Felipe Castillo-De La Garza v. Jefferson Sessions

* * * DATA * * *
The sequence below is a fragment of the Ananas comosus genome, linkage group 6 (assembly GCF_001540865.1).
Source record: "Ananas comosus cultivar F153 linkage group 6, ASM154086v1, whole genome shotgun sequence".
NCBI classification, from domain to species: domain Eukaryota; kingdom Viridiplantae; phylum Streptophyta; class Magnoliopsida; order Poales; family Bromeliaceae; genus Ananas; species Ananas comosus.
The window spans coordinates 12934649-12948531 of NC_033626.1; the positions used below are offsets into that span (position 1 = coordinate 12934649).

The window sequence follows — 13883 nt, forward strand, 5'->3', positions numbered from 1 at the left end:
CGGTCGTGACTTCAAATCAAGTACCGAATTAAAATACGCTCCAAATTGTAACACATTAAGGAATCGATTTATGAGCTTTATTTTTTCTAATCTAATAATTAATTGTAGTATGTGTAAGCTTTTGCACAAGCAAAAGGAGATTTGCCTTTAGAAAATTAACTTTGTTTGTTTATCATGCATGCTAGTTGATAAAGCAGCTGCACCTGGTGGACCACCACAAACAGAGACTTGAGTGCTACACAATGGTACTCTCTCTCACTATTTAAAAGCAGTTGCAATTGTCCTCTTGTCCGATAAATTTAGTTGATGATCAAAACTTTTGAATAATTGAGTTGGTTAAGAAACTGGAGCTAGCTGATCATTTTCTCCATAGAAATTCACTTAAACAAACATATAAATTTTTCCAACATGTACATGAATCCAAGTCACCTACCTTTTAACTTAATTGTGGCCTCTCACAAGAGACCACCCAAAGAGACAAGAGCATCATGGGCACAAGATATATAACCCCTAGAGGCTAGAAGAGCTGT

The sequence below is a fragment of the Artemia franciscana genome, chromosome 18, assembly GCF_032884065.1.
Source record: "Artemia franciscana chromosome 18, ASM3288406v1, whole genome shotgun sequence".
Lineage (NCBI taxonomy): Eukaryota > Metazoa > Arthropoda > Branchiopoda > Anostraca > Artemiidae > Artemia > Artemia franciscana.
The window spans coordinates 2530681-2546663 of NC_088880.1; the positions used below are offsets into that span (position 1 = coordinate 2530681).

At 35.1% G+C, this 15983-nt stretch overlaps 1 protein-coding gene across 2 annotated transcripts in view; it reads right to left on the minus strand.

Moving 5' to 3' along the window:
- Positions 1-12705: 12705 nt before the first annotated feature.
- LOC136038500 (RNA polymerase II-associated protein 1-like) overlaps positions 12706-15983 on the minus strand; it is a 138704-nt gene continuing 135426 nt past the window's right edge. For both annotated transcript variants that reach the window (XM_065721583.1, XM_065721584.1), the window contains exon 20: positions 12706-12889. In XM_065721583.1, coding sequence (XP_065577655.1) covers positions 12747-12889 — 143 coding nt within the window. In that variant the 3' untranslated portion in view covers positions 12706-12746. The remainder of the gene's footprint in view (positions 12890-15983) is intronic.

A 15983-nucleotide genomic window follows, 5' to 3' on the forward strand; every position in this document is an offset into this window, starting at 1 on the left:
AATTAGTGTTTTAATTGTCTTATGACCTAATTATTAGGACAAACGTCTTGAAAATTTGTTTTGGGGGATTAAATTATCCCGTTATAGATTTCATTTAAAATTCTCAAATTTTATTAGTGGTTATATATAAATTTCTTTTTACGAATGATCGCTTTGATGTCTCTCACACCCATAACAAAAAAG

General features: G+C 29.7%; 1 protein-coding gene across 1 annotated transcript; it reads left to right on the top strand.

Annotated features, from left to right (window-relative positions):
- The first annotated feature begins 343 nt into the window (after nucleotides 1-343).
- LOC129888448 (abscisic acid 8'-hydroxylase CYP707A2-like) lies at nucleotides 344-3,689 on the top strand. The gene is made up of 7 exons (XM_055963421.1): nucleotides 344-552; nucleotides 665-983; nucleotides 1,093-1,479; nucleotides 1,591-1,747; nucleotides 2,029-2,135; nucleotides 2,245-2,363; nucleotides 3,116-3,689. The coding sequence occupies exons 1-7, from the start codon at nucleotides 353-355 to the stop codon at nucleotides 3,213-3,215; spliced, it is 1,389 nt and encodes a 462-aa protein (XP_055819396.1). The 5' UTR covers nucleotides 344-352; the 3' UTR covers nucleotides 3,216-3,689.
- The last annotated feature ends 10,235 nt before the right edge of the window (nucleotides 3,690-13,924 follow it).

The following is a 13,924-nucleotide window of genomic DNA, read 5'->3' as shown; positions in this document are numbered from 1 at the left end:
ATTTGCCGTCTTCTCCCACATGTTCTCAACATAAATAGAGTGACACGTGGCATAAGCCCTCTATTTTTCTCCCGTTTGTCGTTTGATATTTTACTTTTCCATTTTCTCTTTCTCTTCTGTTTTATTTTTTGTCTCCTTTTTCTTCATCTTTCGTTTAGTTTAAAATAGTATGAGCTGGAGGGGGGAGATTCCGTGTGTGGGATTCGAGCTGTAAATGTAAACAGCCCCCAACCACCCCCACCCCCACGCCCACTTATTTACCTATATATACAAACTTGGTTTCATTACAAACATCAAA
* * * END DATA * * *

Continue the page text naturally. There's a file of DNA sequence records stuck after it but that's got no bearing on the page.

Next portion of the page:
Case: 16-60511 Document: 00514194591 Page: 1 Date Filed: 10/13/2017 IN THE UNITED STATES COURT OF APPEALS FOR THE FIFTH CIRCUIT United States Court of Appeals Fifth Circuit No. 16-60511 FILED Summary Calendar October 13, 2017 Lyle W. Cayce FELIPE CASTILLO-DE LA GARZA Clerk Petitioner v. JEFFERSON B. SESSIONS, III, U.S. ATTORNEY GENERAL, Respondent Petition for Review of an Order of the Board of Immigration Appeals BIA No. A205 508 924 Before JONES, SMITH, and BARKSDALE, Circuit Judges. PER CURIAM: * Felipe Castillo-De La Garza, a native and citizen of Mexico, seeks review of the Board of Immigration Appeals’ (BIA) order dismissing his appeal of the Immigration Judge’s denial of his application for withholding of removal; in support, he claims he will be persecuted upon return to Mexico. (He has conceded removability, and abandoned his claims for cancellation of removal, asylum, and protection under the Convention Against Torture. E.g., Soadjede * Pursuant to 5th Cir. R. 47.5, the court has determined that this opinion should not be published and is not precedent except under the limited circumstances set forth in 5th Cir. R. 47.5.4. Case: 16-60511 Document: 00514194591 Page: 2 Date Filed: 10/13/2017 No. 16-60511 v. Ashcroft, 324 F.3d 830, 833 (5th Cir. 2003) (issues not raised and briefed abandoned).) The BIA’s denial of withholding of removal is reviewed for substantial evidence. E.g., Sealed Petitioner v. Sealed Respondent, 829 F.3d 379, 383 (5th Cir. 2016); Zhang v. Gonzales, 432 F.3d 339, 344 (5th Cir. 2005). This court will not reverse the BIA’s decision on substantial-evidence review unless it concludes “not only that the evidence supports a contrary conclusion, but also that the evidence compels it”. Zhang, 432 F.3d at 344 (emphasis in original) (citing Zhao v. Gonzales, 404 F.3d 295, 306 (5th Cir. 2005)). To support his claim for withholding of removal, Castillo was required to show a clear probability he will suffer persecution upon return to Mexico based on his membership in a particular, protected social group. Roy v. Ashcroft, 389 F.3d 132, 138 (5th Cir. 2004). Immigration law, inter alia, protects only those groups “of persons that share a common immutable characteristic that they either cannot change or should not be required to change because it is fundamental to their individual identities or consciences”. Orellana-Monson v. Holder, 685 F.3d 511, 518 (5th Cir. 2012) (internal citation omitted). The particular social groups Castillo identified do not, however, satisfy the particularity and social-distinction requirements for withholding of removal. E.g., Gonzalez-Soto v. Lynch, 841 F.3d 682, 684 (5th Cir. 2016); Orellana-Monson, 685 F.3d at 521–22. Our court has previously held neither young males subject to violence for refusing to join cartels, nor immigrants perceived to be wealthy based on their ties to the United States, are protected social groups for purposes of withholding removal. E.g., Ramirez-Pineda v. Holder, 599 F. App’x 233, 234 (5th Cir. 2015) (young men targeted because they refused to join gang not a particular group); Gonzalez-Soto, 841 F.3d at 684 (“persons believed to be wealthy because they are ...

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